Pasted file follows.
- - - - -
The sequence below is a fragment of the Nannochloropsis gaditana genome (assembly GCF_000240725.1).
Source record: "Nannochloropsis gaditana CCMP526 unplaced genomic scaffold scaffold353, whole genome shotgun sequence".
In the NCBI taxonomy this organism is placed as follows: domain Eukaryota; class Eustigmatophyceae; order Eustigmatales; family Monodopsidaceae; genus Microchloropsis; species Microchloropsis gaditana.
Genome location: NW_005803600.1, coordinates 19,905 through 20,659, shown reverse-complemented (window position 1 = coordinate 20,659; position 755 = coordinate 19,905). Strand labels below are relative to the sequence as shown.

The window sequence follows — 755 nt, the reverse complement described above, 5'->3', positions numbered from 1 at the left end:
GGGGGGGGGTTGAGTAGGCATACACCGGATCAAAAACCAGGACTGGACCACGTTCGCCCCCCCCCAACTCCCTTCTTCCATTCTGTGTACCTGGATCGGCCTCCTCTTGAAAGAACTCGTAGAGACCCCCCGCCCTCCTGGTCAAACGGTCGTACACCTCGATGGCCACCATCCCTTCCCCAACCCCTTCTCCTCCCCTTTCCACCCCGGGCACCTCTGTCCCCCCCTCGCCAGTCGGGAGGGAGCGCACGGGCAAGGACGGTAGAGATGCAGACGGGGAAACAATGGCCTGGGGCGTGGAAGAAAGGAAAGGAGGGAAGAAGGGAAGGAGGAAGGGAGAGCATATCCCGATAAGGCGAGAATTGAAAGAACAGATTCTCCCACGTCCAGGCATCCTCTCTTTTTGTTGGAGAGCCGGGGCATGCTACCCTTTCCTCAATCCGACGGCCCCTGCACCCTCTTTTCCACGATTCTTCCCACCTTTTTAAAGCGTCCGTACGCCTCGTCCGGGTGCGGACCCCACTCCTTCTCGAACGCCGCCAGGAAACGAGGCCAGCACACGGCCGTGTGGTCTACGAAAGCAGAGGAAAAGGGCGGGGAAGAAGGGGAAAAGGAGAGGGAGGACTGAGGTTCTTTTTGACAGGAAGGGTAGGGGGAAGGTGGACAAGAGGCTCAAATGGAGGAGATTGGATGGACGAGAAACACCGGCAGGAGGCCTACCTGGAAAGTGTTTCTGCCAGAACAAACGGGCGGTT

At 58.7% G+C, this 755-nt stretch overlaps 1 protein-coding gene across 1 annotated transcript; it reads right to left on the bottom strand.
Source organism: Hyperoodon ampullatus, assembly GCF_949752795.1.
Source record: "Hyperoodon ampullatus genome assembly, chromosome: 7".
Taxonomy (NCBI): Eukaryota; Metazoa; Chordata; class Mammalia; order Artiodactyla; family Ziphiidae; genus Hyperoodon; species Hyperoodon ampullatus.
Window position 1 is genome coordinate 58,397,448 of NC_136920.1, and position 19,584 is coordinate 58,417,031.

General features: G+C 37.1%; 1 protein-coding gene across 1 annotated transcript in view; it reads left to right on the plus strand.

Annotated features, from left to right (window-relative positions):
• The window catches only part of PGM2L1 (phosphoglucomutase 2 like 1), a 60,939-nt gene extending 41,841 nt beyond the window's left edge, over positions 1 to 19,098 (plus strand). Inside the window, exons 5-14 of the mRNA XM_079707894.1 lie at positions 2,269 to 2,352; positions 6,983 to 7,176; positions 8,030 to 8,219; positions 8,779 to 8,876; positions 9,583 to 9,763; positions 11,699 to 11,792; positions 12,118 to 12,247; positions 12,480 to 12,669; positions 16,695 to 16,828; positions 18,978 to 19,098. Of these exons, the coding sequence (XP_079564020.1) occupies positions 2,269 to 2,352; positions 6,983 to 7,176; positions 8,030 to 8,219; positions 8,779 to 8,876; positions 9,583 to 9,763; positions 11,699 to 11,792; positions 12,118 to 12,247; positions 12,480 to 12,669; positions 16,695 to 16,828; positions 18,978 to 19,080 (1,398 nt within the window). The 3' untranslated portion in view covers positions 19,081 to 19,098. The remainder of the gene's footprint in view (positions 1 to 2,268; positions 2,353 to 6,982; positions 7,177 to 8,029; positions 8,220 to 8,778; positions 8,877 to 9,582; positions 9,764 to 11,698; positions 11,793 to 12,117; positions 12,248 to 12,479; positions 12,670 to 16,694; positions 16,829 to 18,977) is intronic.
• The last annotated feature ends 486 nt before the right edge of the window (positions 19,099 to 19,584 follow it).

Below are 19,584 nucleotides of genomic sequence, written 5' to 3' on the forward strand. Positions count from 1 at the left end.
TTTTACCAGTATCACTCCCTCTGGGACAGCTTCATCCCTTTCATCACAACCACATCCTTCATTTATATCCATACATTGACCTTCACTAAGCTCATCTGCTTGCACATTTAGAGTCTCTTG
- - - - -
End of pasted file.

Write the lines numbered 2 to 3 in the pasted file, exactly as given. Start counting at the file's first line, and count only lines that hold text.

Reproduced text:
Source record: "Nannochloropsis gaditana CCMP526 unplaced genomic scaffold scaffold353, whole genome shotgun sequence".
In the NCBI taxonomy this organism is placed as follows: domain Eukaryota; class Eustigmatophyceae; order Eustigmatales; family Monodopsidaceae; genus Microchloropsis; species Microchloropsis gaditana.